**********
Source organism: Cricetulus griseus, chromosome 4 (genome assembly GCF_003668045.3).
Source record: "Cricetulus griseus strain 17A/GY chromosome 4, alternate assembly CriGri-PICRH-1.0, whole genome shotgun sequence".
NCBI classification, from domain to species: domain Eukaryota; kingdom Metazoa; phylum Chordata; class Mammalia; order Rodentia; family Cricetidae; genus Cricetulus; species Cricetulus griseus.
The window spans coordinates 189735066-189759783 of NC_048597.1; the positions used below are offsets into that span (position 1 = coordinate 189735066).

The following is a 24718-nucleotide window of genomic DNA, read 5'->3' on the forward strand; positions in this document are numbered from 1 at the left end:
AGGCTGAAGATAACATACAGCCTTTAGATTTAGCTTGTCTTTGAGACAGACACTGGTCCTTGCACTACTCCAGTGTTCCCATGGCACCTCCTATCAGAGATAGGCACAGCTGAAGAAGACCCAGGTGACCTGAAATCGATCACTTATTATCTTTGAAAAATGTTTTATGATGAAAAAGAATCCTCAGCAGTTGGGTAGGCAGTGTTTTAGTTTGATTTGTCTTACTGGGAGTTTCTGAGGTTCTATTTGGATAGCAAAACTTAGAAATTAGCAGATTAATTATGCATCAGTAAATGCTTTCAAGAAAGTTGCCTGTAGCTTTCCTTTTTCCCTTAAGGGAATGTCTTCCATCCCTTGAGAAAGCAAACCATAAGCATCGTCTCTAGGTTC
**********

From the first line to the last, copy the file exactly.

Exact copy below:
Source organism: Cricetulus griseus, chromosome 4 (genome assembly GCF_003668045.3).
Source record: "Cricetulus griseus strain 17A/GY chromosome 4, alternate assembly CriGri-PICRH-1.0, whole genome shotgun sequence".
NCBI classification, from domain to species: domain Eukaryota; kingdom Metazoa; phylum Chordata; class Mammalia; order Rodentia; family Cricetidae; genus Cricetulus; species Cricetulus griseus.
The window spans coordinates 189735066-189759783 of NC_048597.1; the positions used below are offsets into that span (position 1 = coordinate 189735066).

The following is a 24718-nucleotide window of genomic DNA, read 5'->3' on the forward strand; positions in this document are numbered from 1 at the left end:
AGGCTGAAGATAACATACAGCCTTTAGATTTAGCTTGTCTTTGAGACAGACACTGGTCCTTGCACTACTCCAGTGTTCCCATGGCACCTCCTATCAGAGATAGGCACAGCTGAAGAAGACCCAGGTGACCTGAAATCGATCACTTATTATCTTTGAAAAATGTTTTATGATGAAAAAGAATCCTCAGCAGTTGGGTAGGCAGTGTTTTAGTTTGATTTGTCTTACTGGGAGTTTCTGAGGTTCTATTTGGATAGCAAAACTTAGAAATTAGCAGATTAATTATGCATCAGTAAATGCTTTCAAGAAAGTTGCCTGTAGCTTTCCTTTTTCCCTTAAGGGAATGTCTTCCATCCCTTGAGAAAGCAAACCATAAGCATCGTCTCTAGGTTC